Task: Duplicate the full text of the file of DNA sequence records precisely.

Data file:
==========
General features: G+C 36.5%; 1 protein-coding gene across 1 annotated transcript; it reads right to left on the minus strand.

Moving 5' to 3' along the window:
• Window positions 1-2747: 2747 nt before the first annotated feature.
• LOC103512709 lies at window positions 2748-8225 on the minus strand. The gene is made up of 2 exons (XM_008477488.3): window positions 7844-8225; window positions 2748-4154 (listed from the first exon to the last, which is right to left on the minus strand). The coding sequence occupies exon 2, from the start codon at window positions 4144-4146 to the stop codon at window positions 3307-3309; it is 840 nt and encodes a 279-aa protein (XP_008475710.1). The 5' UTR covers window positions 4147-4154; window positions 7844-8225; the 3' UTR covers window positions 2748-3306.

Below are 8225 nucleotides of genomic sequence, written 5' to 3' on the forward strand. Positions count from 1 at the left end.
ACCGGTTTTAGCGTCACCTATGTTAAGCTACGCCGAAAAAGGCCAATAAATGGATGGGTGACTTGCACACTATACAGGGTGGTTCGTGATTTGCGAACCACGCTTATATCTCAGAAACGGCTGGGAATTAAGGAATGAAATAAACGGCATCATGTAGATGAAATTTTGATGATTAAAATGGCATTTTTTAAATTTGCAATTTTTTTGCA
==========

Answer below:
General features: G+C 36.5%; 1 protein-coding gene across 1 annotated transcript; it reads right to left on the minus strand.

Moving 5' to 3' along the window:
• Window positions 1-2747: 2747 nt before the first annotated feature.
• LOC103512709 lies at window positions 2748-8225 on the minus strand. The gene is made up of 2 exons (XM_008477488.3): window positions 7844-8225; window positions 2748-4154 (listed from the first exon to the last, which is right to left on the minus strand). The coding sequence occupies exon 2, from the start codon at window positions 4144-4146 to the stop codon at window positions 3307-3309; it is 840 nt and encodes a 279-aa protein (XP_008475710.1). The 5' UTR covers window positions 4147-4154; window positions 7844-8225; the 3' UTR covers window positions 2748-3306.

Below are 8225 nucleotides of genomic sequence, written 5' to 3' on the forward strand. Positions count from 1 at the left end.
ACCGGTTTTAGCGTCACCTATGTTAAGCTACGCCGAAAAAGGCCAATAAATGGATGGGTGACTTGCACACTATACAGGGTGGTTCGTGATTTGCGAACCACGCTTATATCTCAGAAACGGCTGGGAATTAAGGAATGAAATAAACGGCATCATGTAGATGAAATTTTGATGATTAAAATGGCATTTTTTAAATTTGCAATTTTTTTGCA